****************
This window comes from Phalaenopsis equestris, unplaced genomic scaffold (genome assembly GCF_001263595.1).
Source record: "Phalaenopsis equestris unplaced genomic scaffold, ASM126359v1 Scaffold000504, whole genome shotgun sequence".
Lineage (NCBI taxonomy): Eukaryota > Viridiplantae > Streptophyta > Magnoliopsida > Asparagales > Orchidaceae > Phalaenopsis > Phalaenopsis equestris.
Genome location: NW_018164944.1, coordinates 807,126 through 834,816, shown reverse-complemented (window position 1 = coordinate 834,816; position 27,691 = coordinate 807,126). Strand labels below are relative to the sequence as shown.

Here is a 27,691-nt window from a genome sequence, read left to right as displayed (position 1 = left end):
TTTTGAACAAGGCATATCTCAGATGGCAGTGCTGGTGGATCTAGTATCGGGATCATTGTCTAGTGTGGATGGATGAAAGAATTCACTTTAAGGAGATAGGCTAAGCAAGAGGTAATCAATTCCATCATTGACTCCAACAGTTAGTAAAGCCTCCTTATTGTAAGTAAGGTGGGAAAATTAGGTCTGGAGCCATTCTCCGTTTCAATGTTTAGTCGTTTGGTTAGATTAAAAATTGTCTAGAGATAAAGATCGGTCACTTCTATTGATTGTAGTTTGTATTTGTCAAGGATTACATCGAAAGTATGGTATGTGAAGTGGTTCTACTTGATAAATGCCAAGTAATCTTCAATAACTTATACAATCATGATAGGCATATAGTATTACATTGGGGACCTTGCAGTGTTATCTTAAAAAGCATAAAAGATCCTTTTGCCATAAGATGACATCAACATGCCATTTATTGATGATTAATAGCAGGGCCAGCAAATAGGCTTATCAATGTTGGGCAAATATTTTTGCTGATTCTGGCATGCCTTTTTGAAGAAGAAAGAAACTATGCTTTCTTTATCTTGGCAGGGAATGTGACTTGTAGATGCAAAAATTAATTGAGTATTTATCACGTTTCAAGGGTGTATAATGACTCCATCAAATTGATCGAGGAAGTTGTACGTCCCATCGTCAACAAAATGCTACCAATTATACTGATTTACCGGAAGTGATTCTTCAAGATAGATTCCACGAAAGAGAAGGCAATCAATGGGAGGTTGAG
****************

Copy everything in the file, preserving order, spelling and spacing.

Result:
This window comes from Phalaenopsis equestris, unplaced genomic scaffold (genome assembly GCF_001263595.1).
Source record: "Phalaenopsis equestris unplaced genomic scaffold, ASM126359v1 Scaffold000504, whole genome shotgun sequence".
Lineage (NCBI taxonomy): Eukaryota > Viridiplantae > Streptophyta > Magnoliopsida > Asparagales > Orchidaceae > Phalaenopsis > Phalaenopsis equestris.
Genome location: NW_018164944.1, coordinates 807,126 through 834,816, shown reverse-complemented (window position 1 = coordinate 834,816; position 27,691 = coordinate 807,126). Strand labels below are relative to the sequence as shown.

Here is a 27,691-nt window from a genome sequence, read left to right as displayed (position 1 = left end):
TTTTGAACAAGGCATATCTCAGATGGCAGTGCTGGTGGATCTAGTATCGGGATCATTGTCTAGTGTGGATGGATGAAAGAATTCACTTTAAGGAGATAGGCTAAGCAAGAGGTAATCAATTCCATCATTGACTCCAACAGTTAGTAAAGCCTCCTTATTGTAAGTAAGGTGGGAAAATTAGGTCTGGAGCCATTCTCCGTTTCAATGTTTAGTCGTTTGGTTAGATTAAAAATTGTCTAGAGATAAAGATCGGTCACTTCTATTGATTGTAGTTTGTATTTGTCAAGGATTACATCGAAAGTATGGTATGTGAAGTGGTTCTACTTGATAAATGCCAAGTAATCTTCAATAACTTATACAATCATGATAGGCATATAGTATTACATTGGGGACCTTGCAGTGTTATCTTAAAAAGCATAAAAGATCCTTTTGCCATAAGATGACATCAACATGCCATTTATTGATGATTAATAGCAGGGCCAGCAAATAGGCTTATCAATGTTGGGCAAATATTTTTGCTGATTCTGGCATGCCTTTTTGAAGAAGAAAGAAACTATGCTTTCTTTATCTTGGCAGGGAATGTGACTTGTAGATGCAAAAATTAATTGAGTATTTATCACGTTTCAAGGGTGTATAATGACTCCATCAAATTGATCGAGGAAGTTGTACGTCCCATCGTCAACAAAATGCTACCAATTATACTGATTTACCGGAAGTGATTCTTCAAGATAGATTCCACGAAAGAGAAGGCAATCAATGGGAGGTTGAG